Articles | Volume 29, issue 12
16 Dec 2011
 | 16 Dec 2011

Characteristics of gravity waves generated in a convective and a non-convective environment revealed from hourly radiosonde observation under CPEA-II campaign

S. K. Dhaka, R. Bhatnagar, Y. Shibagaki, H. Hashiguchi, S. Fukao, T. Kozu, and V. Panwar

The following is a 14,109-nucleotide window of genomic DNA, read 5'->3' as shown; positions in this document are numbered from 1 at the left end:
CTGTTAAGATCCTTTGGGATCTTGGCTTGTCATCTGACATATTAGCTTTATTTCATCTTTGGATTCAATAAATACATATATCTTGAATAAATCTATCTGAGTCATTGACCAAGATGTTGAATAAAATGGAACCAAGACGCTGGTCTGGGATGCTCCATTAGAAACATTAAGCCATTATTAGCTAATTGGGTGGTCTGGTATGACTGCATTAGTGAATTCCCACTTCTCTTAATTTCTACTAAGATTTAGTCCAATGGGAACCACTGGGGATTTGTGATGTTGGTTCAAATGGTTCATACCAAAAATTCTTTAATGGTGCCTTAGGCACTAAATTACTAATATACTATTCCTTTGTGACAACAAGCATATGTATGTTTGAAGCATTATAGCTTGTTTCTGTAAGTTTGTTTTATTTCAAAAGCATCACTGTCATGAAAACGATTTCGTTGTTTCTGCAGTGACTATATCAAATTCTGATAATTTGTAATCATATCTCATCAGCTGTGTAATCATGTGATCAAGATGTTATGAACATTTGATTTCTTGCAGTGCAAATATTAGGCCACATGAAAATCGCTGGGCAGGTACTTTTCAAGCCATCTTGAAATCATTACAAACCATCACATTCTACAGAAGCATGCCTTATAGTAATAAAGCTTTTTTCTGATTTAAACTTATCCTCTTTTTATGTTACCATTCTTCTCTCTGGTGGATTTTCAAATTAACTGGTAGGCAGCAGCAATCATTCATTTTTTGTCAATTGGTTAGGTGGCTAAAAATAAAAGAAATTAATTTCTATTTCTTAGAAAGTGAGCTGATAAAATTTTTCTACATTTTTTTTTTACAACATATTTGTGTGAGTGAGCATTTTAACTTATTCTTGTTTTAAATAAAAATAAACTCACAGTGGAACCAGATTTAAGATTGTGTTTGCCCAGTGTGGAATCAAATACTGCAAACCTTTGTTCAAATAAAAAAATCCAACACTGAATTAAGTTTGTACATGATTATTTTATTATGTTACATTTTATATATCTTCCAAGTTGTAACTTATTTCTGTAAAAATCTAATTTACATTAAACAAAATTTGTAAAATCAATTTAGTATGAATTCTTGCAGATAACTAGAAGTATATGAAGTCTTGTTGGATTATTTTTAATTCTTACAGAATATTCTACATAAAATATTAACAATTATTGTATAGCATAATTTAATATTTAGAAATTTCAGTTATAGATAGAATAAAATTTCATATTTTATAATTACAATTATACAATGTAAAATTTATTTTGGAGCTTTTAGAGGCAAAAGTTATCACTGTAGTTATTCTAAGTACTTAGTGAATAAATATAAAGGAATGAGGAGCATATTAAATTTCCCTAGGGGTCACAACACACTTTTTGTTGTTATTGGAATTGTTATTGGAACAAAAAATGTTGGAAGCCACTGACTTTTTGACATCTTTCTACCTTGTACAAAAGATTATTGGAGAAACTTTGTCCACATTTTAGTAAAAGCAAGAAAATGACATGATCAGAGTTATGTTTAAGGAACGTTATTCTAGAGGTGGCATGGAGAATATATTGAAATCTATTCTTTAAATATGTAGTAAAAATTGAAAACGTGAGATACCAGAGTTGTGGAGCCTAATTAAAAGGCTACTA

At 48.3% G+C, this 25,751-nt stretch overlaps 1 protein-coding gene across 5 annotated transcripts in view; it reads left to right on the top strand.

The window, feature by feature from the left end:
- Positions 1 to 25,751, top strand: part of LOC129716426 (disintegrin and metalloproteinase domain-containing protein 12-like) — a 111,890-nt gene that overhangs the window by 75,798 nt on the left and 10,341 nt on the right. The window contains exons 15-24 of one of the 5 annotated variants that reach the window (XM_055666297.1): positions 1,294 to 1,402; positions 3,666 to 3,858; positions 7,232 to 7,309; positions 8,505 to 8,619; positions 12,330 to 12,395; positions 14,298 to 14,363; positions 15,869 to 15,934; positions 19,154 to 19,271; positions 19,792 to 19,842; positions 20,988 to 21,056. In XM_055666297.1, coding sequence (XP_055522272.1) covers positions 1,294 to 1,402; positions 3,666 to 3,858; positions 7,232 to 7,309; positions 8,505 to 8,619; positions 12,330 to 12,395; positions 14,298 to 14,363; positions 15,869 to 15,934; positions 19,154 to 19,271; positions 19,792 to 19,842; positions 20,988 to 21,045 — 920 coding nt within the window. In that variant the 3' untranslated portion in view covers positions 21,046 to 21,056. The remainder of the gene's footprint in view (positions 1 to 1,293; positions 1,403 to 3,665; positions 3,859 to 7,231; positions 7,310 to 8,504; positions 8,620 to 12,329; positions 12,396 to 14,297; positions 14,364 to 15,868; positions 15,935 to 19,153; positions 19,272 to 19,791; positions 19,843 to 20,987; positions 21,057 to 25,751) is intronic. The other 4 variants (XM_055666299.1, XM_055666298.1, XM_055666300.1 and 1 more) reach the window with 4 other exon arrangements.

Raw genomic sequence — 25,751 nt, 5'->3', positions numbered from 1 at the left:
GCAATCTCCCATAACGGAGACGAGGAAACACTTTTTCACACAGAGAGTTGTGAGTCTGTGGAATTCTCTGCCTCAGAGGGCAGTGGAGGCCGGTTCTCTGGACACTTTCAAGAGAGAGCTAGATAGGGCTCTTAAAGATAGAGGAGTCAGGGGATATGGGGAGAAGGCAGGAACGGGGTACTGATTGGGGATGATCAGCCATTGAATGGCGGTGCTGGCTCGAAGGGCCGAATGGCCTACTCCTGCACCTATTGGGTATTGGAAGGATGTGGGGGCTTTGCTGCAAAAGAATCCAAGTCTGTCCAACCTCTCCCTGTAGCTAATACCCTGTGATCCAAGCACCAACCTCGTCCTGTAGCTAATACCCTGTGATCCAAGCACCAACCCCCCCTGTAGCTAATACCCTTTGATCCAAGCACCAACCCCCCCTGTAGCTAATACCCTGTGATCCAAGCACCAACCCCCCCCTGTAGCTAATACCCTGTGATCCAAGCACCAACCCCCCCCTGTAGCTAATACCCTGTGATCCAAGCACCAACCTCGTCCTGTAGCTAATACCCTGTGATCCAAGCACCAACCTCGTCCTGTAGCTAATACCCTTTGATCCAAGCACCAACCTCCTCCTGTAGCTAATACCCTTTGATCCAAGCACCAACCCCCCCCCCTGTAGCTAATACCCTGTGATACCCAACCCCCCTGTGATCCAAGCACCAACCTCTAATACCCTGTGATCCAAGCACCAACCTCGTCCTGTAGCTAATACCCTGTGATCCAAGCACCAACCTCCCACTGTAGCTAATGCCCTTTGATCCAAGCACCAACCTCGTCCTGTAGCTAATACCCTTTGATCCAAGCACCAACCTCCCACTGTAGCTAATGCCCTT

Abstract. Analyses of hourly radiosonde data of temperature, wind, and relative humidity during four days (two with convection and two with no convection) as a part of an intensive observation period in CPEA-2 campaign over Koto Tabang (100.32° E, 0.20° S), Indonesia, are presented. Characteristics of gravity waves in terms of dominant wave frequencies at different heights and their vertical wavelengths are shown in the lower stratosphere during a convective and non-convective period. Gravity waves with periods ~10 h and ~4–5 h were found dominant near tropopause (a region of high stability) on all days of observation. Vertical propagation of gravity waves were seen modified near heights of the three identified strong wind shears (at ~16, 20, and 25 km heights) due to wave-mean flow interaction. Between 17 and 21 km heights, meridional wind fluctuations dominated over zonal wind, whereas from 22 to 30 km heights, wave fluctuations with periods ~3–5 h and ~8–10 h in zonal wind and temperature were highly associated, suggesting zonal orientation of wave propagation. Gravity waves from tropopause region to 30 km heights were analyzed. In general, vertical wavelength of 2–5 km dominated in all the mean-removed (~ weekly mean) wind and temperature hourly profiles. Computed vertical wavelength spectra are similar, in most of the cases, to the source spectra (1–16 km height) except that of zonal wind spectra, which is broad during active convection. Interestingly, during and after convection, gravity waves with short vertical wavelength (~2 km) and short period (~2–3 h) emerged, which were confined in the close vicinity of tropopause, and were not identified on non-convective days, suggesting convection to be the source for them. Some wave features near strong wind shear (at 25 km height) were also observed with short vertical wavelengths in both convective and non-convective days, suggesting wind shear to be the sole cause of generation and seemingly not associated with deep convection below. A drop in the temperature up to ~4–5 K (after removal of diurnal component) was observed at ~16 km height near a strong wind shear (~45–55 m s−1 km−1) during active period of convection.